Title

Biomechanical consequences of cervical spondylectomy versus corpectomy

Document Type

Article

Abstract

OBJECTIVE: To evaluate the differences in spinal stability and stabilizing potential of instrumentation after cervical corpectomy and spondylectomy. METHODS: Seven human cadaveric specimens were tested: 1) intact; 2) after grafted C5 corpectomy and anterior C4-C6 plate; 3) after adding posterior C4-C6 screws/rods; 4) after extending posteriorly to C3-C7; 5) after grafted C5 spondylectomy, anterior C4-C6 plate, and posterior C4-C6 screws/rods; and 6) after extending posteriorly to C3-C7. Pure moments induced flexion, extension, lateral bending, and axial rotation; angular motion was recorded optically. RESULTS: After corpectomy, anterior plating alone reduced the angular range of motion to a mean of 30% of normal, whereas added posterior short- or long-segment hardware reduced range of motion significantly more (P < 0.003), to less than 5% of normal. Constructs with posterior rods spanning C3-C7 were stiffer than constructs with posterior rods spanning C4-C6 during flexion, extension, and lateral bending (P < 0.05), but not during axial rotation (P > 0.07). Combined anterior and C4-C6 posterior fixation exhibited greater stiffness after corpectomy than after spondylectomy during lateral bending (P = 0.019) and axial rotation (P = 0.001). Combined anterior and C.3-C7 posterior fixation exhibited greater stiffness after corpectomy than after spondylectomy during extension (P = 0.030) and axial rotation (P = 0.0001). CONCLUSION: Circumferential fixation provides more stability than anterior instrumentation alone after cervical corpectomy. After corpectomy or spondylectomy, long circumferential instrumentation provides better stability than short circumferential fixation except during axial rotation. Circumferential fixation more effectively prevents axial rotation after corpectomy than after spondylectomy.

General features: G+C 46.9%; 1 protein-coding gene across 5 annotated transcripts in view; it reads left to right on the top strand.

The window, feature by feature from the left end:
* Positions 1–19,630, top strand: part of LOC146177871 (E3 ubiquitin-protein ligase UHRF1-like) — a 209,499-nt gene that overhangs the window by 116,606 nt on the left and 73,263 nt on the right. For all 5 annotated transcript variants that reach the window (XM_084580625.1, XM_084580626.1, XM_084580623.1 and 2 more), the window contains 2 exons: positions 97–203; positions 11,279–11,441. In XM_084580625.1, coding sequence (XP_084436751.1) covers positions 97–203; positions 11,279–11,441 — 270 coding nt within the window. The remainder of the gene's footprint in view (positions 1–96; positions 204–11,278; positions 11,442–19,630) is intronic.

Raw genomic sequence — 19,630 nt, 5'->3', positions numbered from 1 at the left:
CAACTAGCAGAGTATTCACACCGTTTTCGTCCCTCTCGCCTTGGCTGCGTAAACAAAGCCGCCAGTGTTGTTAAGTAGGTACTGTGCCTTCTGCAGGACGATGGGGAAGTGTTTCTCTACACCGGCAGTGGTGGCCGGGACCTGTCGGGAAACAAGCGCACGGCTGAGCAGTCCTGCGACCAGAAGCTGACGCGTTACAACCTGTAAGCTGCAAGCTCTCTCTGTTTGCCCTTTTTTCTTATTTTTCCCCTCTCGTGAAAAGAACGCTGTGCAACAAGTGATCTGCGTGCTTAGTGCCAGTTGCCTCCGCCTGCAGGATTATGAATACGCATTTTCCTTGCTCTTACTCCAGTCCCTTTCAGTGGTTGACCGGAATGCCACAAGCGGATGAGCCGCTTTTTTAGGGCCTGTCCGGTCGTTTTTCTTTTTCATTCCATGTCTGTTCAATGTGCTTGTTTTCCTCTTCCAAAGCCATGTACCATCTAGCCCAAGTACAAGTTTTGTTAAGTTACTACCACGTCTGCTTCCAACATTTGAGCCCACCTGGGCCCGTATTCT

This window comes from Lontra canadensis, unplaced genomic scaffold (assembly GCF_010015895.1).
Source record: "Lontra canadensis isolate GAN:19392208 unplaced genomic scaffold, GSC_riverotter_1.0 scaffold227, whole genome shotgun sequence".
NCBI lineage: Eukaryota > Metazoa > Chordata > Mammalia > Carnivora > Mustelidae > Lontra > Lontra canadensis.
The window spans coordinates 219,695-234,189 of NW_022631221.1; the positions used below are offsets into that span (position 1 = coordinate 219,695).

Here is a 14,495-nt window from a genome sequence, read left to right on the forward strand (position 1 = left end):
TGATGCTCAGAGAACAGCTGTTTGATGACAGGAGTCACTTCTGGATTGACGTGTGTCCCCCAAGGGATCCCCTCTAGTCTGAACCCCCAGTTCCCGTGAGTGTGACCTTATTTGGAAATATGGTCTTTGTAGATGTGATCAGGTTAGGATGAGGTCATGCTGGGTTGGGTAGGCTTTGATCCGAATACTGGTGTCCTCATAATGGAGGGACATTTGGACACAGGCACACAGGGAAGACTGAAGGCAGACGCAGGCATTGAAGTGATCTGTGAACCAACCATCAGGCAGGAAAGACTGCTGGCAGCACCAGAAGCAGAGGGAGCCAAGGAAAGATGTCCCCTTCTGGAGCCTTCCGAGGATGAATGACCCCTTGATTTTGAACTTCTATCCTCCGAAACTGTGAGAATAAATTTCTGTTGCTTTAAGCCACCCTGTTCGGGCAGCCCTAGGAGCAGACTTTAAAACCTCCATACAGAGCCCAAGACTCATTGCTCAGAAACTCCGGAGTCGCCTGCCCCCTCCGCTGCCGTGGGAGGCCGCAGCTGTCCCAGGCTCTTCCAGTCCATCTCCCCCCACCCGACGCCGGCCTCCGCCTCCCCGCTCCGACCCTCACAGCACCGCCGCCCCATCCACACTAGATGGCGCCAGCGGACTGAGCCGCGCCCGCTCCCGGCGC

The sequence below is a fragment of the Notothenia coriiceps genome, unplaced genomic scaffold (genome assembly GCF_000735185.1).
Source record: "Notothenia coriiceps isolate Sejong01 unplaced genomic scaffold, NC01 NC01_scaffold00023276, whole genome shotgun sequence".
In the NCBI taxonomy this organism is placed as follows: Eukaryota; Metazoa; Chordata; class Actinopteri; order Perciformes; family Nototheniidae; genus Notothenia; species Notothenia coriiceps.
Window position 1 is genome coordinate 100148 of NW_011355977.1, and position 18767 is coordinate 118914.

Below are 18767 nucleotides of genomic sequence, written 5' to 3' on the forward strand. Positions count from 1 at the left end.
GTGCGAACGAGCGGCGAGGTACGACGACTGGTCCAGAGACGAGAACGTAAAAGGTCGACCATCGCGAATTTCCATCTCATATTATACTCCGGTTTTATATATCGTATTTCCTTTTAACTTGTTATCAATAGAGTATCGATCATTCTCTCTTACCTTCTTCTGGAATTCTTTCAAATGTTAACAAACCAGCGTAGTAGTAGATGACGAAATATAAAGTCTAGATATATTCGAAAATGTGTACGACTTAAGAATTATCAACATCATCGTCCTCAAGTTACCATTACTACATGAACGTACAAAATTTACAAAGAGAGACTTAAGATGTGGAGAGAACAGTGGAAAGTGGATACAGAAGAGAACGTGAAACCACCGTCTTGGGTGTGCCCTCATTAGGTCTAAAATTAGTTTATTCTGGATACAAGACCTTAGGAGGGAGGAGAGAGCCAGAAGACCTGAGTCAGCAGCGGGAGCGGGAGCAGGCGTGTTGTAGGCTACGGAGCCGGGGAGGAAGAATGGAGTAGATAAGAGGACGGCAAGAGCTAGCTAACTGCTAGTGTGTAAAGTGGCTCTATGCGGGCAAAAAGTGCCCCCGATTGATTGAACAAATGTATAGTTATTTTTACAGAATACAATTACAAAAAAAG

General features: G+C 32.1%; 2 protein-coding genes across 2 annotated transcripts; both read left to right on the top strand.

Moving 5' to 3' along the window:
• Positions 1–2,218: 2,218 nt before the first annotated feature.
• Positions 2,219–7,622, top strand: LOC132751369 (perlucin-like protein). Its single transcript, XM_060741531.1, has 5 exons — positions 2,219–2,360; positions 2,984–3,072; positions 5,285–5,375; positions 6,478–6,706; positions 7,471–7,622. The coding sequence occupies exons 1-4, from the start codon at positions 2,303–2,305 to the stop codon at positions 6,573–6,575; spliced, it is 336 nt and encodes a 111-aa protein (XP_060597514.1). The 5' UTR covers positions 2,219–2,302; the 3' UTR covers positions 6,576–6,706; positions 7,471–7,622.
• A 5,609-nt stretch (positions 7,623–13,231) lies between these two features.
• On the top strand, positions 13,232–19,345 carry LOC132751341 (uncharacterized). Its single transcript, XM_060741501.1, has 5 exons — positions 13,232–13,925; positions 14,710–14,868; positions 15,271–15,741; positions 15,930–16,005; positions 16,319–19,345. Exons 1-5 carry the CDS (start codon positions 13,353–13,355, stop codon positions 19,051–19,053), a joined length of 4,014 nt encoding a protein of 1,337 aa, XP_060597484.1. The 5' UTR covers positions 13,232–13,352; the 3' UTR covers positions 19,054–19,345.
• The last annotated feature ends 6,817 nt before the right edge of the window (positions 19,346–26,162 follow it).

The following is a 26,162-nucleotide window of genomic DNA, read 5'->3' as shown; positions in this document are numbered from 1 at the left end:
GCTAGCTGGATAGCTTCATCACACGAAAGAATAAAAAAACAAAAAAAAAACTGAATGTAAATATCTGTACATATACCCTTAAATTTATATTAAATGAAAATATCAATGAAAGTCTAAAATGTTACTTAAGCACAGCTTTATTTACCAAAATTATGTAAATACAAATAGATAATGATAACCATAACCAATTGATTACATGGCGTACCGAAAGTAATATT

Publication Date

10-1-2008

Publication Title

Neurosurgery

ISSN

0148396X

Volume

63

Issue

4 SUPPL.

PubMed ID

18981835

Digital Object Identifier (DOI)

10.1227/01.NEU.0000327569.03654.96

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